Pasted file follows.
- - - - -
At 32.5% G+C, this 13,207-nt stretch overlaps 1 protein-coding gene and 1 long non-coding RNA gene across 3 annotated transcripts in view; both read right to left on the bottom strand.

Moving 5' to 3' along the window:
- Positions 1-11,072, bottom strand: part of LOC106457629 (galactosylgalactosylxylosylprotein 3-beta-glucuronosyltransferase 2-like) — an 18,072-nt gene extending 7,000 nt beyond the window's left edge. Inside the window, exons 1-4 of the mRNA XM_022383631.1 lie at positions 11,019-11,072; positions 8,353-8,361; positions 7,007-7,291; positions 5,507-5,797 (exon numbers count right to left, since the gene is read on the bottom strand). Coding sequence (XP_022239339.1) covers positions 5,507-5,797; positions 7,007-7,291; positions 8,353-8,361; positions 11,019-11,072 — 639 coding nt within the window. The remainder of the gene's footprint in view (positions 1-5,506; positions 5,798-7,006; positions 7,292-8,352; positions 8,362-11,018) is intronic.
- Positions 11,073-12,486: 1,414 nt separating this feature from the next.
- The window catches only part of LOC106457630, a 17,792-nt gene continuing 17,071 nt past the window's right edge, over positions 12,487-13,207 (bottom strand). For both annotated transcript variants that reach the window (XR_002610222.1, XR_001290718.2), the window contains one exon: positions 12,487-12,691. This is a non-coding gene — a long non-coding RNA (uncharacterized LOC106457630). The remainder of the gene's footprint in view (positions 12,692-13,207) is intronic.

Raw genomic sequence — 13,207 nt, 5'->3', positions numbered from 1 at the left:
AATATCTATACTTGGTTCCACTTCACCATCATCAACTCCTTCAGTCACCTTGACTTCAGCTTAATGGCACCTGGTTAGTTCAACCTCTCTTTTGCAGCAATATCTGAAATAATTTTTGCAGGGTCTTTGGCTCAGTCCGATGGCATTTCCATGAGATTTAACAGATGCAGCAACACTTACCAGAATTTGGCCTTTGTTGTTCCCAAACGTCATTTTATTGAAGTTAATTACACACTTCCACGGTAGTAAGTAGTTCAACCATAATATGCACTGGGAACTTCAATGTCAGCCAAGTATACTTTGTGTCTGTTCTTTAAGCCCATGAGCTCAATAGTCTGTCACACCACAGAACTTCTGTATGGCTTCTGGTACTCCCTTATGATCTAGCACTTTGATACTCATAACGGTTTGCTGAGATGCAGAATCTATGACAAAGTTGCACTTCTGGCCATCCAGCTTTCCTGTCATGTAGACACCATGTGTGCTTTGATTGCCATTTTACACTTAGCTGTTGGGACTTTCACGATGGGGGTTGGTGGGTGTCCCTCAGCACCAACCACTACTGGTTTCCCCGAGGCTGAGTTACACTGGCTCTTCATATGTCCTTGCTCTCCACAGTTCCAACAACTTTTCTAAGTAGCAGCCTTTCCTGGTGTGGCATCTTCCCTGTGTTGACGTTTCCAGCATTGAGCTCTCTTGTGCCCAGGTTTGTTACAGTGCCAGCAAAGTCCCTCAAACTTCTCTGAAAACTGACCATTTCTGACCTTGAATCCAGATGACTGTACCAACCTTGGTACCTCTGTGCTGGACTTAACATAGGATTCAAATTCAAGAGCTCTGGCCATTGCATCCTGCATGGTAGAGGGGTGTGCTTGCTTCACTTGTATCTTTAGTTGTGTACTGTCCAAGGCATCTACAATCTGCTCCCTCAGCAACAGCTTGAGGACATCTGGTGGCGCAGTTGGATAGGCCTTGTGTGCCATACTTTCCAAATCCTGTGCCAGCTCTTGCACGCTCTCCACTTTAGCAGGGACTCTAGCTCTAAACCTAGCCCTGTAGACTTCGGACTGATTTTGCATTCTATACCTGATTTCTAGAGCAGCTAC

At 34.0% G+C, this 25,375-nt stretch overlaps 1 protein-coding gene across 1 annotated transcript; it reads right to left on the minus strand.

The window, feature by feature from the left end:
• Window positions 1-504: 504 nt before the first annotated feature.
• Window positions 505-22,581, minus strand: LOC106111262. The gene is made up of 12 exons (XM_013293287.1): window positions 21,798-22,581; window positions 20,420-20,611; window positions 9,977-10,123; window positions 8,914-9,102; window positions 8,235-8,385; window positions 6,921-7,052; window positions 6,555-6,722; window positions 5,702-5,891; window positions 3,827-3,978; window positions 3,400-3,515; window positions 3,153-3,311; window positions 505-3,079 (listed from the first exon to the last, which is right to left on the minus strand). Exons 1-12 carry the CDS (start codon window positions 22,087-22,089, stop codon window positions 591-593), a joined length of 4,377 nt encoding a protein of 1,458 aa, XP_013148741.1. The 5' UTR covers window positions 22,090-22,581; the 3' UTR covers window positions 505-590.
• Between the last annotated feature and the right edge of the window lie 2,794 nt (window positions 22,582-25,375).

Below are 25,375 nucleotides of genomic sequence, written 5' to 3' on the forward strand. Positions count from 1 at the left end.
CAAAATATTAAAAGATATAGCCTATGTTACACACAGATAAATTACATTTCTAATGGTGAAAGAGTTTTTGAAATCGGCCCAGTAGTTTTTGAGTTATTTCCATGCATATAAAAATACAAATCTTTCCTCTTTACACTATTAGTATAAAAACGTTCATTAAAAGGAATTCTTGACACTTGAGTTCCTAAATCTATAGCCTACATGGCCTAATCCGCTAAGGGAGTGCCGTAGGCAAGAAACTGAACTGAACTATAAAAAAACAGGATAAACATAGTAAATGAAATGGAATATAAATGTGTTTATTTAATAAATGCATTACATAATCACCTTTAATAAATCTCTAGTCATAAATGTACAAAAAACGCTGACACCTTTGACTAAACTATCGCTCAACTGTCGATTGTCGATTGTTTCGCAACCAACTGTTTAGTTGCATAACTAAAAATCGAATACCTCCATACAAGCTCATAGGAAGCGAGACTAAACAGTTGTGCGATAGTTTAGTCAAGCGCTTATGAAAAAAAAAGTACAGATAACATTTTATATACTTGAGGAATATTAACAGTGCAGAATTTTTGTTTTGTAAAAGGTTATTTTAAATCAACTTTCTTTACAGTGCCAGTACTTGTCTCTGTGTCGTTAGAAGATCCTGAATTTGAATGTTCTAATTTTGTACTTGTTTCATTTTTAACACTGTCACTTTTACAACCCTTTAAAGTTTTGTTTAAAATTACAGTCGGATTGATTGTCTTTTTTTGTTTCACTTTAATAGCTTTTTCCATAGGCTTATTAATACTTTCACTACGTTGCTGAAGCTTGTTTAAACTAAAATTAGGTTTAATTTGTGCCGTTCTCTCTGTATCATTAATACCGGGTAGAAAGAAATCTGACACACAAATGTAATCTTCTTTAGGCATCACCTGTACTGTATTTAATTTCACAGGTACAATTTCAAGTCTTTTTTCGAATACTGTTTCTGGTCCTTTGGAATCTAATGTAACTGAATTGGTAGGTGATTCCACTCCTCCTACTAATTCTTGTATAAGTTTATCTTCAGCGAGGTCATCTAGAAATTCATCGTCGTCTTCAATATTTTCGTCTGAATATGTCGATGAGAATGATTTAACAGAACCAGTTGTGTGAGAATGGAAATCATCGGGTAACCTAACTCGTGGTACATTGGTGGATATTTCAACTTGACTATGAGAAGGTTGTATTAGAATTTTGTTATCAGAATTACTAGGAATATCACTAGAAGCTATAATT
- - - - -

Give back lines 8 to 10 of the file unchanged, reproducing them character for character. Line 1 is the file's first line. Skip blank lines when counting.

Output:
At 34.0% G+C, this 25,375-nt stretch overlaps 1 protein-coding gene across 1 annotated transcript; it reads right to left on the minus strand.

The window, feature by feature from the left end:
• Window positions 1-504: 504 nt before the first annotated feature.